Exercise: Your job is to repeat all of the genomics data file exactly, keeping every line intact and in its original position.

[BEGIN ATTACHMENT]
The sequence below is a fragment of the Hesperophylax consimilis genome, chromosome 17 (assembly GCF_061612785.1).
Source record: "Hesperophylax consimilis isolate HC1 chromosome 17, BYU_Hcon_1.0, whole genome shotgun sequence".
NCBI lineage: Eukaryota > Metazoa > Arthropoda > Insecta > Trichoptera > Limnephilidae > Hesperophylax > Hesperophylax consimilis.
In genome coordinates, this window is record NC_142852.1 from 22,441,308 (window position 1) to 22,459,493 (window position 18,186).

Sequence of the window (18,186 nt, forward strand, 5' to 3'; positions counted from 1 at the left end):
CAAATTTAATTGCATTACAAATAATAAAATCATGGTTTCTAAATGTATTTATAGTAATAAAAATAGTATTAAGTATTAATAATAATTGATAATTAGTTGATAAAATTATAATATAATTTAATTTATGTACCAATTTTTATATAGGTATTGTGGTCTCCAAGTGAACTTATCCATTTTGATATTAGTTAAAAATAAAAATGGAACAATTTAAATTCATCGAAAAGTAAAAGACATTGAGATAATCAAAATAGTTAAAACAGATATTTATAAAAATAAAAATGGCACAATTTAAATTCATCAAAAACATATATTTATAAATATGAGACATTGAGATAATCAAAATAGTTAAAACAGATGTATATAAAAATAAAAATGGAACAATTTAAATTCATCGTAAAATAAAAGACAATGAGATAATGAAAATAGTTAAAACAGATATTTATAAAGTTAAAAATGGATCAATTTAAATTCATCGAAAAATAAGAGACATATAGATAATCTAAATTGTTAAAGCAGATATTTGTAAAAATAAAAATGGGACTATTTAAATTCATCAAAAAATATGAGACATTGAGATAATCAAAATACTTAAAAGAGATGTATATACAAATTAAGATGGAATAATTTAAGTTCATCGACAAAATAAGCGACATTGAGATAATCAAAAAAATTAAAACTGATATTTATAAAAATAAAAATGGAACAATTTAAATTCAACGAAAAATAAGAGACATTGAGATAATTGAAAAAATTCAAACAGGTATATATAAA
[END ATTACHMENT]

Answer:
The sequence below is a fragment of the Hesperophylax consimilis genome, chromosome 17 (assembly GCF_061612785.1).
Source record: "Hesperophylax consimilis isolate HC1 chromosome 17, BYU_Hcon_1.0, whole genome shotgun sequence".
NCBI lineage: Eukaryota > Metazoa > Arthropoda > Insecta > Trichoptera > Limnephilidae > Hesperophylax > Hesperophylax consimilis.
In genome coordinates, this window is record NC_142852.1 from 22,441,308 (window position 1) to 22,459,493 (window position 18,186).

Sequence of the window (18,186 nt, forward strand, 5' to 3'; positions counted from 1 at the left end):
CAAATTTAATTGCATTACAAATAATAAAATCATGGTTTCTAAATGTATTTATAGTAATAAAAATAGTATTAAGTATTAATAATAATTGATAATTAGTTGATAAAATTATAATATAATTTAATTTATGTACCAATTTTTATATAGGTATTGTGGTCTCCAAGTGAACTTATCCATTTTGATATTAGTTAAAAATAAAAATGGAACAATTTAAATTCATCGAAAAGTAAAAGACATTGAGATAATCAAAATAGTTAAAACAGATATTTATAAAAATAAAAATGGCACAATTTAAATTCATCAAAAACATATATTTATAAATATGAGACATTGAGATAATCAAAATAGTTAAAACAGATGTATATAAAAATAAAAATGGAACAATTTAAATTCATCGTAAAATAAAAGACAATGAGATAATGAAAATAGTTAAAACAGATATTTATAAAGTTAAAAATGGATCAATTTAAATTCATCGAAAAATAAGAGACATATAGATAATCTAAATTGTTAAAGCAGATATTTGTAAAAATAAAAATGGGACTATTTAAATTCATCAAAAAATATGAGACATTGAGATAATCAAAATACTTAAAAGAGATGTATATACAAATTAAGATGGAATAATTTAAGTTCATCGACAAAATAAGCGACATTGAGATAATCAAAAAAATTAAAACTGATATTTATAAAAATAAAAATGGAACAATTTAAATTCAACGAAAAATAAGAGACATTGAGATAATTGAAAAAATTCAAACAGGTATATATAAA